In this regard, musical transcriptions will be fully digitized, taking into account the special notational requirements of the musics of the Middle East and eastern Mediterranean. The data will be stored in a variety of formats in order to provide access to the edition in both graphic (human readable) and semantic (machine readable) forms, both of which will be widely compatible and platform-independent. Additionally, metadata for the manuscripts will be entered into the CMO online catalogues, which already comprises a large database of theoretical and practical materials related to Ottoman music, including many printed sources from the twentieth century. The CMO edition will thus be accessible both in the form of integral editions of single manuscripts, as well as through the search function of the general catalogue, allowing scholars and musicians to use the CMO edition according to their own requirements.
The edition and metadata will be published on the internet platform perspectivia.net, and will additionally be integrated into RISM (Répertoire International des Sources Musicale), there is also a cooperation with Musiconn. Furthermore, besides the source catalogues themselves and the editions of music and lyrics, digital images of Ottoman musical materials in the public domain, and those which are authorized for publication by the holding libraries, will be published under a creative commons licence on perspectivia.net. Printed editions of single manuscripts will also be available as book-on-demand publications.
The Orient-Institute Istanbul, part of the Max Weber Foundation, is responsible for on-site project management, liaison with Turkish libraries, institutions and researchers, and organization of the CMO online catalogues. The latter duty involves the identification, cataloguing and data entry of manuscript and printed sources of Ottoman music, and the digitization of these materials when possible. This will contribute towards the construction of a dual database that includes both historical printed music sources from the nineteenth and early twentieth centuries, as well as manuscript sources from the same period.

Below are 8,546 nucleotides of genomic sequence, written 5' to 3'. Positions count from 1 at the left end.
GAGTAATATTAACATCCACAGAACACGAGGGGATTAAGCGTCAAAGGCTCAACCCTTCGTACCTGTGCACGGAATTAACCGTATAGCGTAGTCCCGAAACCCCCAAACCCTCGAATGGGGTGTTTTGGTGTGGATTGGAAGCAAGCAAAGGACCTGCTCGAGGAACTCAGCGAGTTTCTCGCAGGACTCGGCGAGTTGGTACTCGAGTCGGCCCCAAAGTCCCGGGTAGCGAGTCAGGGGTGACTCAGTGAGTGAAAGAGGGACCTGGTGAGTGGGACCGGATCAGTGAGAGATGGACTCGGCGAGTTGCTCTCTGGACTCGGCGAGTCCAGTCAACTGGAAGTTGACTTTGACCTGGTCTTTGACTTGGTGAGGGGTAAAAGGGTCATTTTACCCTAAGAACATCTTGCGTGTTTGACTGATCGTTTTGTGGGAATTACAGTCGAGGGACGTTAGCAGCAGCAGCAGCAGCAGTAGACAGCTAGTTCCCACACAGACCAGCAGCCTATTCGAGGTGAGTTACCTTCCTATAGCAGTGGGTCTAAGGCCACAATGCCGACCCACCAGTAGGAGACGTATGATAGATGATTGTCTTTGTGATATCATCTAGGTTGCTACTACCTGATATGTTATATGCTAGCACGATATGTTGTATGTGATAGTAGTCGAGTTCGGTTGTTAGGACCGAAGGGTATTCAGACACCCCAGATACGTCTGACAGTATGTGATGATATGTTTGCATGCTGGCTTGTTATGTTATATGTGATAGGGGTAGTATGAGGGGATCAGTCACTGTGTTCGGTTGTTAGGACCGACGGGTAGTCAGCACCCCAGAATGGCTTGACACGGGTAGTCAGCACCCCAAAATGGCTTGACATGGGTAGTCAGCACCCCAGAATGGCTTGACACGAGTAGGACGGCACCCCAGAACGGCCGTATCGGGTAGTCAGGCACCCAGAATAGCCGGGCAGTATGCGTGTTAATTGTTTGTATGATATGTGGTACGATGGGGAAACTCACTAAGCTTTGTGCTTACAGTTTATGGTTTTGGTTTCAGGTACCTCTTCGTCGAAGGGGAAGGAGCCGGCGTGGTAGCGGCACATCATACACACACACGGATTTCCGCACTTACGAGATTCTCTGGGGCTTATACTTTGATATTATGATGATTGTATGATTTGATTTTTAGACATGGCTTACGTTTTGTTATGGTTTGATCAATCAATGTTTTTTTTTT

In co-operation with perspectivia.net, the Orient-Institute Istanbul is responsible for overall technical supervision of the CMO edition. It will administer the online publication of the edition, construction and maintenance of the web portal and digital infrastructure of the project, open-access provision for the edition and the source catalogues, and print-on-demand publication.
1 Concerning different transliteration systems and variant spellings see "A Note on Terms and Transliteration" Publications.